Mary Gelezunas holds an MFA in Theater Costume Design from SUNY/Purchase, where she first used gouache and colored pencils to render costume designs.
Well before that, creating visual art has been an integral part of her life since earliest memory when she drew vibrantly colored flowers on fabric, made mallard duck paper dolls, and became so enamored of the flying horses in Fantasia that she sculpted one with its baby. Since then, she has enjoyed acrylic painting, drawing with pen and ink, jewelry making, collaging, taking photographs, creating textile art, and collecting unusual objects.
Following in the footsteps of her father, an accomplished artist, she took up oil painting when she inherited his hidden wooden box of 1950s oil paints, revealed when cleaning out her parents’ basement.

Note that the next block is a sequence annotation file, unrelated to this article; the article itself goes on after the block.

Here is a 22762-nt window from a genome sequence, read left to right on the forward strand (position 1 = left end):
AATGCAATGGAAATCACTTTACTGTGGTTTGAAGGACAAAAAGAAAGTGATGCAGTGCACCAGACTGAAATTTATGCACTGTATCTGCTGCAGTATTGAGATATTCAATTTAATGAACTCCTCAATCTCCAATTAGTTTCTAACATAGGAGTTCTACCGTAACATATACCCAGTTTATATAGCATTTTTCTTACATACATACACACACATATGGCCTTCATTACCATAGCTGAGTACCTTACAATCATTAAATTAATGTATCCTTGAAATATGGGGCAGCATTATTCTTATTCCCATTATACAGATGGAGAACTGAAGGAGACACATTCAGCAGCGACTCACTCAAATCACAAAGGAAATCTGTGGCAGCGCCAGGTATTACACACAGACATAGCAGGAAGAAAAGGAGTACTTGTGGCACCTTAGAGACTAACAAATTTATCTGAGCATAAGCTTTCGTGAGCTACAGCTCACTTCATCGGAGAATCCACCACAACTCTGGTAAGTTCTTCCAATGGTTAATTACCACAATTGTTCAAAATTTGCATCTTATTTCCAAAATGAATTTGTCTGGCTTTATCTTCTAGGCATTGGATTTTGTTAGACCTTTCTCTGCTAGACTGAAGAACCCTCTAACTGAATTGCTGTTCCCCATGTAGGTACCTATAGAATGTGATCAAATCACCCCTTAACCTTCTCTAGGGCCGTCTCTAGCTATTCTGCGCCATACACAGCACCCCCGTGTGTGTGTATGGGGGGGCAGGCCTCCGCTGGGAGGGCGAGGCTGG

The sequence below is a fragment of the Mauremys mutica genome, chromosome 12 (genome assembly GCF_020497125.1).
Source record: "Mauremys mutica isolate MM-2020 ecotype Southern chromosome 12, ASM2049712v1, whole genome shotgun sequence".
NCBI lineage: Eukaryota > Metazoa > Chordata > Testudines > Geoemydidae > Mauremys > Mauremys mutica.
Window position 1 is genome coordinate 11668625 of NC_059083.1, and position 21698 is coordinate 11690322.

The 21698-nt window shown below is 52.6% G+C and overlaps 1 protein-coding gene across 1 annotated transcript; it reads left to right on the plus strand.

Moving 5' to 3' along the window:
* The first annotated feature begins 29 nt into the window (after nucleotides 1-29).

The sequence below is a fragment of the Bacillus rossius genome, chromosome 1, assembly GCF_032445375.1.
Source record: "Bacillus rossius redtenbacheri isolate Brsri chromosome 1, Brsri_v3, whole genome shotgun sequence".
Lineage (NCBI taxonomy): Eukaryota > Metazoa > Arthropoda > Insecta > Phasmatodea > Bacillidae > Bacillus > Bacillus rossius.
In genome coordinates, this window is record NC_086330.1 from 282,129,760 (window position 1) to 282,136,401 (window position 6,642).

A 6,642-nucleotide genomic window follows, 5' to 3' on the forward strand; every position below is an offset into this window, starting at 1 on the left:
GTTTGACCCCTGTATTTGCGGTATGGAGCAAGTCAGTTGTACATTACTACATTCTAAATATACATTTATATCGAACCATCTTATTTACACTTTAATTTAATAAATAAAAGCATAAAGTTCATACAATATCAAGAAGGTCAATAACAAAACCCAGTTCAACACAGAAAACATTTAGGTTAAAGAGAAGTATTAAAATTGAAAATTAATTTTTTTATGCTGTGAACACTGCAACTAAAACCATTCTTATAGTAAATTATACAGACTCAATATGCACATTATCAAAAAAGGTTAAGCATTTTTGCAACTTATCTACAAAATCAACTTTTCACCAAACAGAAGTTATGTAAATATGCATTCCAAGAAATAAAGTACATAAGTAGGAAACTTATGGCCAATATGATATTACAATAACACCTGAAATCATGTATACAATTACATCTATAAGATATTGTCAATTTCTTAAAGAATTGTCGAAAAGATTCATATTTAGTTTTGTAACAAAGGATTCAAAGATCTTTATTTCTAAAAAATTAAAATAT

Always intrigued by abandoned buildings, especially industrial sites, Mary sees us all as part of a very long continuum of history; the ghosts of what came before will linger with our own after our time. She remains fascinated by insects, birds, and industrial equipment; to her, the quintessential postmodern still life consists of three seemingly-randomly-but-artfully-placed traffic cones.
She takes as her credo Marcel Proust’s famous words: “The real voyage of discovery consists not in seeing new sights, but in looking with new eyes.” That, however, is misquoted; his more accurately-translated words are: “The only true voyage of discovery, the only fountain of Eternal Youth, would be not to visit strange lands but to possess other eyes, to behold the universe through the eyes of another, of a hundred others, to behold the hundred universes that each of them beholds, that each of them is…”
Oil, Gouache & Colored Pencil